Day of Disability

Until I spent two days like I was in a wheelchair did I understand just how difficult and inconvenient it was to get around campus. I have seen students in wheelchairs and had some in my classes, so I was surprised just how difficult it is to get places. For one, I tend to take the bus since it’s convenient; however, that’s where the first problem arises. The buses don’t have any wheelchair access, at least not the U and RU, so the bus is no longer an option. The next problem is actually getting into classes. Most of the wheelchair accessible entrances are not immediately seen. In fact, most are on the sides or back of buildings. This is true for both Howell and Bingham. But getting into Phillips is probably the most annoying. You can either go in through Chapman and take the bridge to Phillips and take the elevators or you can take the ramp that is hidden on the side of Phillips. Once through that door, you then have to take an elevator to get to the classrooms. Getting into Murray is probably the easiest since you can just enter through the doors and stay at the back of the room or take an elevator down to the first floor and get in that way. Although the doors at the top are not automated with a wheelchair button. Again, since I’m not actually in a wheelchair I don’t know if it is easy to open up a normal door, but I feel like it requires some finesse and wouldn’t be easy. That is why automated doors are the next big problem. While there might be entrances that don’t require stairs, some of the doors are not automated with a wheelchair accessible button. This is the biggest problem for Hinton James, in fact, you couldn’t live in Hinton James if you were in a wheelchair. First off, the only way to enter the building is to go around the side and use one of the doors to enter into the lobby and take the elevator up. But getting to the elevators requires going through at least two doors, none of which are automated. Finally, I wouldn’t even be able to use the bathroom since there is a step to enter the bathroom. Now, when it comes to eating, Chase is on the ground floor and no stairs are required. Lenoir isn’t that bad since there is an elevator in the back but it’s still not that convenient since you can only enter through the back. I honestly don’t think I’ve ever seen someone with a wheelchair in Chase or Lenoir and now that I’m aware of what actually is wheelchair accessible I can see why.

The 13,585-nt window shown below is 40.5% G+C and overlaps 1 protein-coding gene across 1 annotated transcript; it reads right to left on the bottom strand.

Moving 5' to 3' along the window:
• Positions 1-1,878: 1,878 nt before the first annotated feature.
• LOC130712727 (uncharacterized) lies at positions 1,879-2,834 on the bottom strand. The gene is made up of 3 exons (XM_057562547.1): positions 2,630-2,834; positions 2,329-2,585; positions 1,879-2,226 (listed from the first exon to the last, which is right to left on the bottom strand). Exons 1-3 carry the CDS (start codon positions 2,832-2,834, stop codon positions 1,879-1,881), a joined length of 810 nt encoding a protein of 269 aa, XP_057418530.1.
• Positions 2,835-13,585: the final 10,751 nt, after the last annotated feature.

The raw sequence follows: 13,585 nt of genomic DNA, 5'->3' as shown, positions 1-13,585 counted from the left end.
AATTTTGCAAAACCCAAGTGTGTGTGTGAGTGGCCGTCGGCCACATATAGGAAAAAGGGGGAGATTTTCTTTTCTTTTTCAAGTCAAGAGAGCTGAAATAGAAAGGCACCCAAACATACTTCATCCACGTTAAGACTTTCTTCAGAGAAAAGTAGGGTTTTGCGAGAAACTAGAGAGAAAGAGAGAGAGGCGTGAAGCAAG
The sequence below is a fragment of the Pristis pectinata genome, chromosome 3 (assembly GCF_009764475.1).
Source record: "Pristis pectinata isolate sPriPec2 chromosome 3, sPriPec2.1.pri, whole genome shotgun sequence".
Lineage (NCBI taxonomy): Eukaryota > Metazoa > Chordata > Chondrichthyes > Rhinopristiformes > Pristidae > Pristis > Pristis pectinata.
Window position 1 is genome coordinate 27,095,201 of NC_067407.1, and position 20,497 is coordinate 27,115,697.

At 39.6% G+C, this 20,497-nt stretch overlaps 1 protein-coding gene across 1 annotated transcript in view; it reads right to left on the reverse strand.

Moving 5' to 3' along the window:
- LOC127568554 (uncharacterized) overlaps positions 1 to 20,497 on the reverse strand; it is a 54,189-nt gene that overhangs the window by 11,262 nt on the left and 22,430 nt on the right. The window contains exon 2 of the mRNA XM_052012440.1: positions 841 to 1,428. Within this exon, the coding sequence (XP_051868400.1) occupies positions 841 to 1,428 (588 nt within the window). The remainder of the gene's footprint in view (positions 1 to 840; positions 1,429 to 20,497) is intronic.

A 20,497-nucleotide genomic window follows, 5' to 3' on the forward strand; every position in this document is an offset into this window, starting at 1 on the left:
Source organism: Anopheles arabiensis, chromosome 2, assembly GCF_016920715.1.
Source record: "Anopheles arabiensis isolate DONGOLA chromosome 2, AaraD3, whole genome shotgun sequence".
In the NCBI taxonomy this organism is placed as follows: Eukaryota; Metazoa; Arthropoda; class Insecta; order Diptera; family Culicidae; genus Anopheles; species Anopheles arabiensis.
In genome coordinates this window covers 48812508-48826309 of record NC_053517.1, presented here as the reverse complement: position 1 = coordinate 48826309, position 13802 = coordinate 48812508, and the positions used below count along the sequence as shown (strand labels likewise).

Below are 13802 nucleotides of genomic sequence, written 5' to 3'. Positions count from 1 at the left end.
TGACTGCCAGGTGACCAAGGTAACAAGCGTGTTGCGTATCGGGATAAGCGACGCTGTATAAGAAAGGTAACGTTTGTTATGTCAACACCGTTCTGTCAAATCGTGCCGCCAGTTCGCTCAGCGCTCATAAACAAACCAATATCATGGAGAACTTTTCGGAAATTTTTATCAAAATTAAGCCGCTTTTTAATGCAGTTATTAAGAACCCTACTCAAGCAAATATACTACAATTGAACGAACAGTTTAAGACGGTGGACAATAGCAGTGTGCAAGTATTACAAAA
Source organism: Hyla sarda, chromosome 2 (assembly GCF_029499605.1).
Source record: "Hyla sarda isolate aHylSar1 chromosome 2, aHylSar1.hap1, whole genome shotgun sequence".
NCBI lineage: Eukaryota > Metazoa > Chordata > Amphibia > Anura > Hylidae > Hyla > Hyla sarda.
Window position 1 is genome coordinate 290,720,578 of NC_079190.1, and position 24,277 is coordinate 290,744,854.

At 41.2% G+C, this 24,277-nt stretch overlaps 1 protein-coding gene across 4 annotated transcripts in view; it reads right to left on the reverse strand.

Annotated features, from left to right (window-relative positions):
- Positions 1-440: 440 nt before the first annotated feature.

It just seems odd to me that a lot of buildings are either not accessible or have poor accessibility, considering I do see at least one person a day in a wheelchair. It makes getting to class more of a hassle and you really have to plan out your route. Only after looking at the disability map did I even realize that some buildings had elevators or ramps since I had never seen them before. Doing this opened my eyes to how the age of this campus makes it hard for much-needed innovations to be made. The fact that most of the campus is not accessible for people with disabilities shows that it’s not a priority to the campus, even though there are students that it affects. Especially in this day and age, it seems that a school would be conscious of how they affect their student’s ability to learn. I’m sure if everyone did this exercise some changes would be made; because otherwise, it is easy for people to ignore something when it doesn’t affect them personally.